risks of public–private partnership in food and nutrition research, with a focus on integrity and public trust. The chapter concludes with a summary of the very brief discussion that took place during the workshop about the importance of including citizen and other public groups in the dialogue.

THE PUBLIC HEALTH VALUE OF PUBLIC–PRIVATE PARTNERSHIP1

Many of today’s public health challenges would be well served by public–private partnership approaches, with all stakeholders engaged. Moreover, the complexity of some of today’s public health challenges, such as obesity, demands collaboration (Figure 2-1). As McGinnis said, “If there was ever a problem for which there is no easy, simple solution, it is the problem of obesity, and it requires, therefore, the committed, determined, and collaborative activity of every one of the stakeholders involved.” Finegood observed that people often respond to obesity and other complex problems by retreating, believing that the problem is beyond hope, assigning blame, and searching for simple solutions (Bar-Yam, 2004). “Clearly we need to go beyond that,” she said. Robert Post, deputy director of the USDA’s Center for Nutrition Policy and Promotion (CNPP), remarked that the only way to shift eating patterns is through harnessing the power and leveraging the resources of all “influencers.”

Who are those influencers? In Richard Black’s opinion, both the private and the public sectors play vital roles in modifying the food supply for public health purposes. As Black, vice president of global nutrition and chief nutrition officer at Kraft Foods, put it, the private sector needs to be part of the conversation because it makes the majority of food consumed in North America. Industry also generates important information about what, how, and why people eat and has the knowledge and expertise to modify the food supply in ways that address public health needs. Without active involvement of the food industry, Black asked, “how can we hope to modify the food supply?” The public sector needs to be involved because of its knowledge of public health and its insights into issues of which the food industry may be unaware. Black asked, “How can the food industry seek to modify the food supply if we don’t even know what the problem might be?”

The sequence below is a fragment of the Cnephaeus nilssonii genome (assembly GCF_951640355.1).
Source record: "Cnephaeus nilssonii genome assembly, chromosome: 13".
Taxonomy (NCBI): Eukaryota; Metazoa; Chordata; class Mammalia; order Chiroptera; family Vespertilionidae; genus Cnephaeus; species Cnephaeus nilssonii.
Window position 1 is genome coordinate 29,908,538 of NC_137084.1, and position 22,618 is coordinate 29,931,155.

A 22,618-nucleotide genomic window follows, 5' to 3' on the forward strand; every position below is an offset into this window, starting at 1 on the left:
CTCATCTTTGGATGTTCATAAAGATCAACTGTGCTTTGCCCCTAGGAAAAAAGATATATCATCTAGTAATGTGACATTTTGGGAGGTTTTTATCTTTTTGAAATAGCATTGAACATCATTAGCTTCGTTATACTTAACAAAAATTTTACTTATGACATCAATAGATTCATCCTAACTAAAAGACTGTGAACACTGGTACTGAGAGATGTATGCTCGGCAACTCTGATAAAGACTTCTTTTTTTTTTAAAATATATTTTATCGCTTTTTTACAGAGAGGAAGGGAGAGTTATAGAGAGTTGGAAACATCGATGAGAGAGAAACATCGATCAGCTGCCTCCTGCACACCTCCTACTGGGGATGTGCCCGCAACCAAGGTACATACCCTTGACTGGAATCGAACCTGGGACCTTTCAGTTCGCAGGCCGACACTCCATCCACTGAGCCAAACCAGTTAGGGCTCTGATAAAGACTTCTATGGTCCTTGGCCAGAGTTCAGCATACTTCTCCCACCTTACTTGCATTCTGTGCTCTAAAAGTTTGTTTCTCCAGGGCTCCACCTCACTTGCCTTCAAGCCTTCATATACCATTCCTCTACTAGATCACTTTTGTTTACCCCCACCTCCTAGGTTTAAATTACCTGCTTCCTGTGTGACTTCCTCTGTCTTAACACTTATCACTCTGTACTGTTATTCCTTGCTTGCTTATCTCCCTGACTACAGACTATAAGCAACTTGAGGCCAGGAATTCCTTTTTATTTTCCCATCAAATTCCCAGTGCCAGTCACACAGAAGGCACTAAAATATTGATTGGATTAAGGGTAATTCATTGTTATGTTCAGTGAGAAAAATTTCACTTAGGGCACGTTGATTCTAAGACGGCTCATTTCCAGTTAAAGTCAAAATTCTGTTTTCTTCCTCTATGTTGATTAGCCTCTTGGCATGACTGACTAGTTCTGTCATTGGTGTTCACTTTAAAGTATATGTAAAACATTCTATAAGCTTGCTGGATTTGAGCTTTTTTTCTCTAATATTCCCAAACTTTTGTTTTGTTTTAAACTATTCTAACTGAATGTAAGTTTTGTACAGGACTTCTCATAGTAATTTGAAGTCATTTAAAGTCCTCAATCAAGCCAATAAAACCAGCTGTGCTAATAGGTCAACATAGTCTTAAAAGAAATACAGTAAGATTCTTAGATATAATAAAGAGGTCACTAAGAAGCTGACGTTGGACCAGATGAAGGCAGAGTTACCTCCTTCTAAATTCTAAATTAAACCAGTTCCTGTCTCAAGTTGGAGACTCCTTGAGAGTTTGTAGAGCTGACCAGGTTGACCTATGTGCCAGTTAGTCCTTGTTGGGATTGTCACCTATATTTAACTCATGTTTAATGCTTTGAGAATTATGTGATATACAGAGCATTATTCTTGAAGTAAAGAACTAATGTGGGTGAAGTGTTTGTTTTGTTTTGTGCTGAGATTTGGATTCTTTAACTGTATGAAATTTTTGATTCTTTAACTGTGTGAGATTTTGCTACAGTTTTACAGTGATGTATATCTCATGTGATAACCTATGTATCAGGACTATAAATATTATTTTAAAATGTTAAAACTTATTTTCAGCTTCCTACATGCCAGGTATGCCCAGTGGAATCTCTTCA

Catherine Woteki, under secretary for USDA’s REE mission area, asserted that partnerships are necessary when the scope and scale of an endeavor are more than a single entity can or will support. She pointed to the Foundation for the National Institutes of Health (FNIH)–managed

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1 This section is based primarily on remarks from the panel on the importance of partnering and the benefits and risks of partnerships moderated by David Castle. Panel members included Richard Black, William Dietz, Jonathon Marks, Robert Post, and Catherine Woteki.



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